Eyes on Jupiter

Saturn will be visible by month’s end

The planet Jupiter, the largest in the Solar System is visible in the western sky at the month’s beginning, setting about two hours after the sun. It is the lone bright object in that part of the sky, the constellations around it containing only faint stars.

On 12 through 16 March, Mercury is close to Jupiter, just after sunset and the smaller planet’s proximity to the giant makes it easy to find. Find a clear view to the west to observe this. Seven Mile beach is ideal.

Jupiter will be gone from the night skies by month’s end, but Saturn, which rises two hours after sunset in early March, will be visible at dusk by then.

In the morning sky, Venus, the bright “Morning Star”, is brilliant two hours before dawn and still visible as it begins to get light.

The moon is full on the 19th and spring officially begins in the northern hemisphere on the 20th, at 7.21pm, when the sun reaches equinox.

All month long, the bright and distinctive Winter Constellations dominate the evening sky with their bright stars.

On 12 March, the first-quarter moon is close to both Aldebaran in Taurus, the Bull and Capella in Auriga, the Charioteer. In Taurus we can also find the star cluster of the Pleiades, also known as the Seven Sisters.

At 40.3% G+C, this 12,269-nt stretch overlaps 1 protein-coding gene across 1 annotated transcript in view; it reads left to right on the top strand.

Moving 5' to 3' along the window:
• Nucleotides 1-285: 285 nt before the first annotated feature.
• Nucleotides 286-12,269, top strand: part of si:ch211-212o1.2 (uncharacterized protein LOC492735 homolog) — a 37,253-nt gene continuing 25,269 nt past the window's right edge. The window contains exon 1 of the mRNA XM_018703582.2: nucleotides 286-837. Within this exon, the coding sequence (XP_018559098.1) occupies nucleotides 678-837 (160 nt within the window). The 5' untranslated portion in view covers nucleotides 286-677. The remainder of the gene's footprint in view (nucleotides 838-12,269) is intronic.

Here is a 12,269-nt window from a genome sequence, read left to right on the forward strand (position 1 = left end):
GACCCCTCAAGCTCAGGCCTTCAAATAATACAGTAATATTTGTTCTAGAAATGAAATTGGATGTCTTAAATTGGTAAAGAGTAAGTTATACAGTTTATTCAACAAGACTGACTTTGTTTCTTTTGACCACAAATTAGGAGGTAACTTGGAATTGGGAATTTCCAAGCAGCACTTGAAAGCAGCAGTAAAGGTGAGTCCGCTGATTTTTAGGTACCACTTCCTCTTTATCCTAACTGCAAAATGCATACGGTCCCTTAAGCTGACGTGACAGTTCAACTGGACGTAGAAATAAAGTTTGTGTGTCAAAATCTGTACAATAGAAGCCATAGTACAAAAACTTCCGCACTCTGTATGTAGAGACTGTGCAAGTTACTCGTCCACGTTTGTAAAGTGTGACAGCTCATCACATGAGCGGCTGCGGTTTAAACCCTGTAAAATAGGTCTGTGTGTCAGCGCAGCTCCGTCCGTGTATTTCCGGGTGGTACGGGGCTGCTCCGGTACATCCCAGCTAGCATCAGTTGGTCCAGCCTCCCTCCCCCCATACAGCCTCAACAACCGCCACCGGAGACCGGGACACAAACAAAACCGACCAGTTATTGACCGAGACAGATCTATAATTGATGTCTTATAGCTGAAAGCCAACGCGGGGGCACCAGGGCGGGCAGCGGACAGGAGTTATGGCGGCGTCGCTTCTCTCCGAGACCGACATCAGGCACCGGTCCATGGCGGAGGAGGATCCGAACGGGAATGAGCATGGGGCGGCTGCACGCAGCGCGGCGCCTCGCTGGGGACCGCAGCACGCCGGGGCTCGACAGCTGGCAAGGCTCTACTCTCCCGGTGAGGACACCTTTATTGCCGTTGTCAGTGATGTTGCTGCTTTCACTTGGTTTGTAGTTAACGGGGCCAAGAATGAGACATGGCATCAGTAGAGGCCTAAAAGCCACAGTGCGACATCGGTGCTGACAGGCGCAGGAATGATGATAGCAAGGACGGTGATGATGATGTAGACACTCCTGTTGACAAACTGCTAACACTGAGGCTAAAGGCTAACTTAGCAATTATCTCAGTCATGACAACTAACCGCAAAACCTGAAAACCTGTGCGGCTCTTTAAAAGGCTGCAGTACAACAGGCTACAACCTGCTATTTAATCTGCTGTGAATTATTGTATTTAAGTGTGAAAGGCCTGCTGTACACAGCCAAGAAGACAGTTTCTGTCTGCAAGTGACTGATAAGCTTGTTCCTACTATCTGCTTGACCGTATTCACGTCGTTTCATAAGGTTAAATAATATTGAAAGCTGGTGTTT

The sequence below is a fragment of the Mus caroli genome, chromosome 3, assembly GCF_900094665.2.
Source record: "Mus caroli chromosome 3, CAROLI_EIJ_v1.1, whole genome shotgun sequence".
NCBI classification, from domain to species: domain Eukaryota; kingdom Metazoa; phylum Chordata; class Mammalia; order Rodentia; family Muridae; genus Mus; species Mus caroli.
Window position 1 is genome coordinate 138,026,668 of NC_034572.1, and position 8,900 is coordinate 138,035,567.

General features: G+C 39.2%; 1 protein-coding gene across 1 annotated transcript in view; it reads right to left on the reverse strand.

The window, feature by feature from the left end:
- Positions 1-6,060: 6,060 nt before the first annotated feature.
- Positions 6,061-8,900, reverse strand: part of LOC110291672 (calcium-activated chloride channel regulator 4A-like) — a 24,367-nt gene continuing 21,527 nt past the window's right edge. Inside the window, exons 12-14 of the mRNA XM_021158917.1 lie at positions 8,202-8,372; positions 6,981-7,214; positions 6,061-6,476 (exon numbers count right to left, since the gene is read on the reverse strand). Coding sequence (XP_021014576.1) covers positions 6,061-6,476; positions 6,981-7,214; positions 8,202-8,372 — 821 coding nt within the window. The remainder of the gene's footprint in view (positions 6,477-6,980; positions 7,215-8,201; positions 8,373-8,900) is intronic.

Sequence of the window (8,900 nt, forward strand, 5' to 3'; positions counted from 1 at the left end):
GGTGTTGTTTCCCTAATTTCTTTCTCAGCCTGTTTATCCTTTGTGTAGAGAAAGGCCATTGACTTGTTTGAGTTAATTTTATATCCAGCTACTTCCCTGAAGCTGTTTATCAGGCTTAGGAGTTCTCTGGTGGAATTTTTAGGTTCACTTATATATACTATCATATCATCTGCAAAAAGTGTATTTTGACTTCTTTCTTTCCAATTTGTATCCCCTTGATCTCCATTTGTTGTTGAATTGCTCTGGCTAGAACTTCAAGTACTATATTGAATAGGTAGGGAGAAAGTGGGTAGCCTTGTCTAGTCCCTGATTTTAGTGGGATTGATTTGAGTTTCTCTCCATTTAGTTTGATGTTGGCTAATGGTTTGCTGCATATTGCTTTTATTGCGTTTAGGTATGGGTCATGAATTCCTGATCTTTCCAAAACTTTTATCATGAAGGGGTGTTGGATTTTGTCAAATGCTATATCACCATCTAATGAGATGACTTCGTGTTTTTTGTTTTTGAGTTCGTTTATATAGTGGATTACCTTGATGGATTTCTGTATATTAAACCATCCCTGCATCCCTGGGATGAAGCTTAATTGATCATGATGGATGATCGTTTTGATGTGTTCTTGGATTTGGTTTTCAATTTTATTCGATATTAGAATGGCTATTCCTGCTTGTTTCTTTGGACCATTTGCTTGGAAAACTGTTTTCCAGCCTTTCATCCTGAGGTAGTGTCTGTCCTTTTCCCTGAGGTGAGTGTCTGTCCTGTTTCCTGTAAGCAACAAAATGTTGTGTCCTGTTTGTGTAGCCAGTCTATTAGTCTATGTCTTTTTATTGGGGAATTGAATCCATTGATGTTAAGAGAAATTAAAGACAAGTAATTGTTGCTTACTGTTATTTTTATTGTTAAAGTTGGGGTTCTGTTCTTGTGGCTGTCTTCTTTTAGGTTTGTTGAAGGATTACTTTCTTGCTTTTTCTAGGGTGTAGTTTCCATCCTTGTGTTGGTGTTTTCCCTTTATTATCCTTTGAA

Sharp eyes may be able to distinguish seven points, but the cluster consists of at least 1,000 stars.

Orion, with his belt, brilliant stars Betelgeuse and Rigel, is a familiar shape toward the south. Following his master is Canis Major, containing the Dog Star Sirius, the brightest star (apart from the sun) in our sky.

Looking northeast from Sirius brings us to Procyon, the alpha star of Canis Minor, and not far above lay the Twins, Pollux and Castor.

Nick Kelly is president of the Cayman Islands Astronomical Society, which will meet on Monday, 7 March, at 7pm at Pedro Castle, weather permitting. All are welcome. For more information, visit http://caymanastronews.blogspot.com/